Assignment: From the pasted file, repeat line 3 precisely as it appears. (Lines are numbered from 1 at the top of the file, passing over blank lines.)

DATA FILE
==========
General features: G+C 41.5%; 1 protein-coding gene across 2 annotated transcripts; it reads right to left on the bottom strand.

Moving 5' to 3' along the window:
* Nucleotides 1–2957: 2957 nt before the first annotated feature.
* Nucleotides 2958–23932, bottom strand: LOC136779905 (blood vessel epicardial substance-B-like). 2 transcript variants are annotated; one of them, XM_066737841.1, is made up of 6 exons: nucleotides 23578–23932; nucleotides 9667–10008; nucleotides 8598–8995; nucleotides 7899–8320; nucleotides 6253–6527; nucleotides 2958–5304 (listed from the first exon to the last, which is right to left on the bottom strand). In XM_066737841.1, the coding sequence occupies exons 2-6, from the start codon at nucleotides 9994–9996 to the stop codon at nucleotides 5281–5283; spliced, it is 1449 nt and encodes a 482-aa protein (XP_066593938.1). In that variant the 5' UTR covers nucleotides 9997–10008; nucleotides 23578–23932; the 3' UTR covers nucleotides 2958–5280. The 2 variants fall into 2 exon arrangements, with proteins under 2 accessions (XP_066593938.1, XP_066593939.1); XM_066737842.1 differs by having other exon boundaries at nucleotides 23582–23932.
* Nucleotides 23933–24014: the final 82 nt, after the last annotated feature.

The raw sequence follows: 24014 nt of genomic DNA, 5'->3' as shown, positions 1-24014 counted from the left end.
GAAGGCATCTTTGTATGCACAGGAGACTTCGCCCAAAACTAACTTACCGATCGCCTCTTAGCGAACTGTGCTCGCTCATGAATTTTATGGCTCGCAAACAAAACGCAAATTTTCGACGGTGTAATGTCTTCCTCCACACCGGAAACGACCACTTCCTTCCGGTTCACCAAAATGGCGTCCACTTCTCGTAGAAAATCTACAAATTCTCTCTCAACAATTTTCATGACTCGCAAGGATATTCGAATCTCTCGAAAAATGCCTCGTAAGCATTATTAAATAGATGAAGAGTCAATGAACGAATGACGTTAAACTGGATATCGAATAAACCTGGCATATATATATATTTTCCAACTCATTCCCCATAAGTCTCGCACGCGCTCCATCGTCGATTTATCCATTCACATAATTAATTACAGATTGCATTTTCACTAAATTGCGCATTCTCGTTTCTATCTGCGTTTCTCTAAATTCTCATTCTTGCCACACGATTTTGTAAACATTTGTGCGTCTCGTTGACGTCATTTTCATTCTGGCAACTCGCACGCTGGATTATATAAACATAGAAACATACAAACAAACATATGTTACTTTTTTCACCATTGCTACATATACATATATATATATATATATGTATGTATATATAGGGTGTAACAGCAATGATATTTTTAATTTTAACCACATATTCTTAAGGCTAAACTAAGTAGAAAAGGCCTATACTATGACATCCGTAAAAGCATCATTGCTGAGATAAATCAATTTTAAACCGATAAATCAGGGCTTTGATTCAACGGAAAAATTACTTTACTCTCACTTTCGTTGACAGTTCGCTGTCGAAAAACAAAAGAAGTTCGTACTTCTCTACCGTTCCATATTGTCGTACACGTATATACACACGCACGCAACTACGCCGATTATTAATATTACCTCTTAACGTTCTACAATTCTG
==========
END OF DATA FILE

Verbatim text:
* Nucleotides 1–2957: 2957 nt before the first annotated feature.